China watchers have differing opinions on China's decision to let activist Chen Guangcheng apply to leave China for the United States, on the trustworthiness of the Chinese government and on the pros and cons of Chen's acceptance of such an opportunity.
Here's a roundup.
Andrew Jacobs at The New York Times says China's decision wasn't a major concession at all:
Based on past experience, China is often all too pleased to see its most nettlesome dissidents go into exile, where they almost invariably lose their ability to grab headlines in the West and to command widespread sympathy both in China and abroad.
Jacobs quotes Bob Fu, president of ChinaAid, a Christian advocacy group in Texas that was instrumental in drawing attention to Mr. Chen's cause, as saying, "The Chinese will be happy to get their No. 1 troublemaker out of their hair," and cites the case of Wei Jingsheng (see below), "one of China's most famous prisoners of conscience, who sank into relative obscurity after Beijing granted him medical parole in 1997 and sent him packing to the United States."
But Jacobs points out that there are exceptions, citing the example of the aforementioned Dr. Fu who, in addition to advising Mr. Chen, "has significant influence in Washington, thanks in part to the largess of Christian Americans." There are others.
Wang Dan, a leader of the Tiananmen Square democracy protests in 1989, was arrested twice as a result and when offered -- for the second time -- the opportunity to come to the U.S., he took it and has never regretted it.
In a more positive op-ed in the Times -- perhaps penned before the announcement of the final agreement about Mr. Chen -- Dan reaches out to Chen Guangcheng to tell him that he would not be making a mistake by following his example and that, in addition to saving his family enormous pain, his departure would not have to hamper his efforts to encourage change back home. "In my own experience, being an exile has only helped," he says, and welcomes Mr. Chen to America,.
After sharing his own experiences as a dissenter in China, his languishing in Chinese prisons and, finally, his departure for America, Dan concludes:
I have been in exile for 14 years, and have learned that there are many ways to exert influence in China from abroad. Although I very much would like to return, I have no regrets about my time here. I've studied at Harvard, I teach at universities in Taiwan and the United States and I continue to publish regularly about current events in China. My work circulates and is read extensively in China via the Internet and social media. I have tens of thousands of followers on Weibo, China's version of Twitter.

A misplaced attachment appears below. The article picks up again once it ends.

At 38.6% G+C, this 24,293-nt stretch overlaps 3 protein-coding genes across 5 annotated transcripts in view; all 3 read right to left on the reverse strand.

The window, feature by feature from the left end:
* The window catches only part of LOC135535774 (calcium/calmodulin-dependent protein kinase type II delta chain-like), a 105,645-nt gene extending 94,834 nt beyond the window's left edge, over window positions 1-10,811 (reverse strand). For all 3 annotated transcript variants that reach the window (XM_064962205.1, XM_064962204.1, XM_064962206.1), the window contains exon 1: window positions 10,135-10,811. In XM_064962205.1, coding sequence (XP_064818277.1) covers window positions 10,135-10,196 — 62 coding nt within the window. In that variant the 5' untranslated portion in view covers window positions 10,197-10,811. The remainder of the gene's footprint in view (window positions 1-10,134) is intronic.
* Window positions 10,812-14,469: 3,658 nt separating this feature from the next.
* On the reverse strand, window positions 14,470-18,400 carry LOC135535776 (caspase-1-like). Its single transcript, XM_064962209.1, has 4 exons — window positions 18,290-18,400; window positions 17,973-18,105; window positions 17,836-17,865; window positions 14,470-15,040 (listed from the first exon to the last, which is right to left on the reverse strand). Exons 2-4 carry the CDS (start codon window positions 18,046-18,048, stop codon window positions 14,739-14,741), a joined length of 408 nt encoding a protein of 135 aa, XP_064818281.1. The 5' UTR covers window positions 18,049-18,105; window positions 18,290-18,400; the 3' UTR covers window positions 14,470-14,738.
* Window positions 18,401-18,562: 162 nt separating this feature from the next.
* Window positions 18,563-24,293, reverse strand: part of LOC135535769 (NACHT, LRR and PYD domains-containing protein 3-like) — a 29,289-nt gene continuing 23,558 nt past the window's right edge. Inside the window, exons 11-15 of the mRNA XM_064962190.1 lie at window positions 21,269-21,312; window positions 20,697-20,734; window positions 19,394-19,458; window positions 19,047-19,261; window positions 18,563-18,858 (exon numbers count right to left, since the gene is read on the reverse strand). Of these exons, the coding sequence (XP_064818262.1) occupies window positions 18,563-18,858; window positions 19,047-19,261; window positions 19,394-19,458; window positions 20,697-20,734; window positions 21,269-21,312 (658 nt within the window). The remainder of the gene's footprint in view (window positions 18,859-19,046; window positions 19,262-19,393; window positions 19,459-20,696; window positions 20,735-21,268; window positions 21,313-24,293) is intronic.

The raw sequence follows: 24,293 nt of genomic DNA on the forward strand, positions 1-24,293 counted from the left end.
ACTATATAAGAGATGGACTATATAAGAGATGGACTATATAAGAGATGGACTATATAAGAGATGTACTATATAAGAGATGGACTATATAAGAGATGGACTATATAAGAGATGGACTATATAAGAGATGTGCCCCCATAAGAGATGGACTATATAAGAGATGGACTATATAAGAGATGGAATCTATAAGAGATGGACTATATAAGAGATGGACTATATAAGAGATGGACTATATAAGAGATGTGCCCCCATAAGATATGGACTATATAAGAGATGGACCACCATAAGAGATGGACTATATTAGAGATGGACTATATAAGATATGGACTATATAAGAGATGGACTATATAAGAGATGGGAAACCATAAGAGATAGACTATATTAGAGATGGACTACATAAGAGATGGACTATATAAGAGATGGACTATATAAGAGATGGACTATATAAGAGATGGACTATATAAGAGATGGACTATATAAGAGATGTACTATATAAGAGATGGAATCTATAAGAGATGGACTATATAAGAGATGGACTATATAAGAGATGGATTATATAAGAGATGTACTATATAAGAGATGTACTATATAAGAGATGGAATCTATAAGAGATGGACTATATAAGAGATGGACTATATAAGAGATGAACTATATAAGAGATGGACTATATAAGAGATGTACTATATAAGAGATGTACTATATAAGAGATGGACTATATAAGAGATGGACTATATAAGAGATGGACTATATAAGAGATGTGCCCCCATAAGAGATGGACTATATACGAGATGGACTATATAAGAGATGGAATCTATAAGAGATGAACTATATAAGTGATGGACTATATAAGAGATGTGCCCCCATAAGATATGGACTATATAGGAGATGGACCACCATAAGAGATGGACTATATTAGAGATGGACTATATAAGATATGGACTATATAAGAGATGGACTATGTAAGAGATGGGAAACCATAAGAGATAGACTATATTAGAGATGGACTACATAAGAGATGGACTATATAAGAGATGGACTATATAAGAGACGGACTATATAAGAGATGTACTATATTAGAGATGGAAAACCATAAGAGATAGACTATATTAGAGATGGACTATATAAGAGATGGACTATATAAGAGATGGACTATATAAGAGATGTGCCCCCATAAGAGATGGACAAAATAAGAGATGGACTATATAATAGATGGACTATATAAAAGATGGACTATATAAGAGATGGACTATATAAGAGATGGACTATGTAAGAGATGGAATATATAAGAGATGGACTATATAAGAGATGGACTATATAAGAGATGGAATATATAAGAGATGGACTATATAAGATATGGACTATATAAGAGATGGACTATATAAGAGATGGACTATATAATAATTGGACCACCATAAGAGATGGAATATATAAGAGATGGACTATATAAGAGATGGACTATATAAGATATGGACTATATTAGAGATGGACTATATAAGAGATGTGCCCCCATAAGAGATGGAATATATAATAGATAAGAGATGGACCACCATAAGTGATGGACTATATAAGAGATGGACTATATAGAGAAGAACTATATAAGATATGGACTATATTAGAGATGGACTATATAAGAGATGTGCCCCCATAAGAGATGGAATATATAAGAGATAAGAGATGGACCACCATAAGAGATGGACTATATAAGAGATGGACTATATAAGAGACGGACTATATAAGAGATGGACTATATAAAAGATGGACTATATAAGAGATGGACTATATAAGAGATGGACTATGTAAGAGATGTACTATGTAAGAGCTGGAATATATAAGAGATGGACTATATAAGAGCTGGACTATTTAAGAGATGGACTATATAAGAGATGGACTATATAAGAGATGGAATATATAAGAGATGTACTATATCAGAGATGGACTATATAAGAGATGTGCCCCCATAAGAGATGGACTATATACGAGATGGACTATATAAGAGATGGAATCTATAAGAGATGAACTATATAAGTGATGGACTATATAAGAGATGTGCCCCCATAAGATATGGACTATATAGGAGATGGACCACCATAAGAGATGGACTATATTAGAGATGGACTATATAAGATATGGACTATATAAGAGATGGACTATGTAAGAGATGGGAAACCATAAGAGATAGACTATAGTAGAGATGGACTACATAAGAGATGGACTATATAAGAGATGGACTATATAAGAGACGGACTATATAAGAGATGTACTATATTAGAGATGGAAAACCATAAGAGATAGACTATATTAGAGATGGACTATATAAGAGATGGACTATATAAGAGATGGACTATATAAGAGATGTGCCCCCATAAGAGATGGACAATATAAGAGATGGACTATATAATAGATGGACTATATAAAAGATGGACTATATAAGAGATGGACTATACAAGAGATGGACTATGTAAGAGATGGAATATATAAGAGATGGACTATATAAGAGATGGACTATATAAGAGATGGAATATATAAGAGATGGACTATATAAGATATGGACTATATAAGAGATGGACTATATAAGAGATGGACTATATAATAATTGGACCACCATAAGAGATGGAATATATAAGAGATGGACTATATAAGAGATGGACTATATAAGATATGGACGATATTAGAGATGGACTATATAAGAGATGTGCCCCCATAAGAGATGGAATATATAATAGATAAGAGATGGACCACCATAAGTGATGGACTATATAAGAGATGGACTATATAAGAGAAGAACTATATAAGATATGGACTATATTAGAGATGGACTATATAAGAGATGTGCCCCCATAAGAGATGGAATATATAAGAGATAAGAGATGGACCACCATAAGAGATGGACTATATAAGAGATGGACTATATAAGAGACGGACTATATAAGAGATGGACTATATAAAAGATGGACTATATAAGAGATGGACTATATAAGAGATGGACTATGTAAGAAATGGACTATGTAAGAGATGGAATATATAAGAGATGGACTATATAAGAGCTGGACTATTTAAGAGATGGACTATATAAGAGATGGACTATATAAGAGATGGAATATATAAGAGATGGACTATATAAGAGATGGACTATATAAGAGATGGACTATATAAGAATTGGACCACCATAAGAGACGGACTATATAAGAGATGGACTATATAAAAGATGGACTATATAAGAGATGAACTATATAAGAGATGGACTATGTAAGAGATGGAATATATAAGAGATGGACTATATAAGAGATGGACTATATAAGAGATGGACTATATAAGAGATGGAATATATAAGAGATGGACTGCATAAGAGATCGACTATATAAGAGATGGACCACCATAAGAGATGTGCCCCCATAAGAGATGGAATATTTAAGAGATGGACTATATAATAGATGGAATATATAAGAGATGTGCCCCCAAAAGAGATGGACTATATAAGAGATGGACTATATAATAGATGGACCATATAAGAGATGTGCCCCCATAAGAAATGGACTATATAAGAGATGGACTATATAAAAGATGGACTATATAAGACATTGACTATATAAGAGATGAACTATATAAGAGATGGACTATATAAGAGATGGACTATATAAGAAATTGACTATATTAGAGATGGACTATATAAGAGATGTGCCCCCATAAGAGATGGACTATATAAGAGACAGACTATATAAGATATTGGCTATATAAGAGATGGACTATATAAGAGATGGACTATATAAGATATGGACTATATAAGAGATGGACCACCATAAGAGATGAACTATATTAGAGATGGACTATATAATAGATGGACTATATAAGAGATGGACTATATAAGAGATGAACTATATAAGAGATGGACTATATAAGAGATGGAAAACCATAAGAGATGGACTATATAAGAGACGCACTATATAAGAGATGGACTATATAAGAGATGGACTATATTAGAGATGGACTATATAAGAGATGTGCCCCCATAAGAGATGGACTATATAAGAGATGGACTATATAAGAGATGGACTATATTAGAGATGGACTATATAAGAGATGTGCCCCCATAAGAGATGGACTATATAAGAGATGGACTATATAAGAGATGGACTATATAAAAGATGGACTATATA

The Internet and globalization have changed the very concept of exile. They have eliminated the possibility of isolating Los Angeles (where I now live) from Beijing (my hometown), and Shandong Province (where Mr. Chen is from). My Twitter, Facebook and Google Plus followers number more than 80,000, and the vast majority of them are China activists in various parts of the world. Is this so different from staying? If I were in China under house arrest now, like Mr. Chen was for the past two years, I would have had to depend on the Internet for contact with the outside world anyway.
Times op-ed contributor Wei Jingsheng, another Chinese activist who also spent a considerable amount of time in Chinese prisons and who eventually was able to leave China, says, "Don't Believe China's Promises."
In his New York Times op-ed, also written before the Chen Guangcheng announcement, Jingsheng warns of the untrustworthiness of the Chinese regime when it comes to promises and agreements about the future of its prominent dissidents.
After several broken promises about his departure to the U.S. -- he was let down by the U.S. government, too -- and after more time in Chinese prisons, Jingsheng was finally allowed to come to the U.S. in 1997, with help from then-President Clinton.
With respect to Mr. Chen, Jingsheng has this to say:
From my experience, one can see how the Communist Party operates -- why it makes promises and what its so-called guarantees mean. It is obvious that Mr. Chen did not understand the emptiness of these promises, which explains why he initially accepted the government's pledges and left the United States Embassy in Beijing, where he had fled after escaping house arrest in his village, for treatment at a hospital.
Again, this was written before the tentative agreement that would allow Mr. Chen to travel to the United States as a student was announced Friday.
Finally, in its Saturday editorial, the Times says that while there is fresh hope "in the harrowing odyssey of Chen Guangcheng," nothing is guaranteed and that the Obama administration will have to work hard to make Beijing keep to this commitment.
While China appears anxious to "get this episode, or at least the international condemnation, behind it. The first test will be whether Beijing expedites Mr. Chen's visa request. Or, once Mrs. Clinton is gone, condemns him to a bureaucratic paper chase. Washington must make clear that there will be a high price for any trickery," says the Times.
The State Department said Friday that it expected China to "expeditiously" process Mr. Chen's travel documents. If Chinese recent history and duplicity involving such events and episodes are any guide, nothing can be taken for granted until Mr. Chen sets foot on U.S. soil. This time, the entire world is watching and such may influence China to do the right thing -- but don't hold your breath.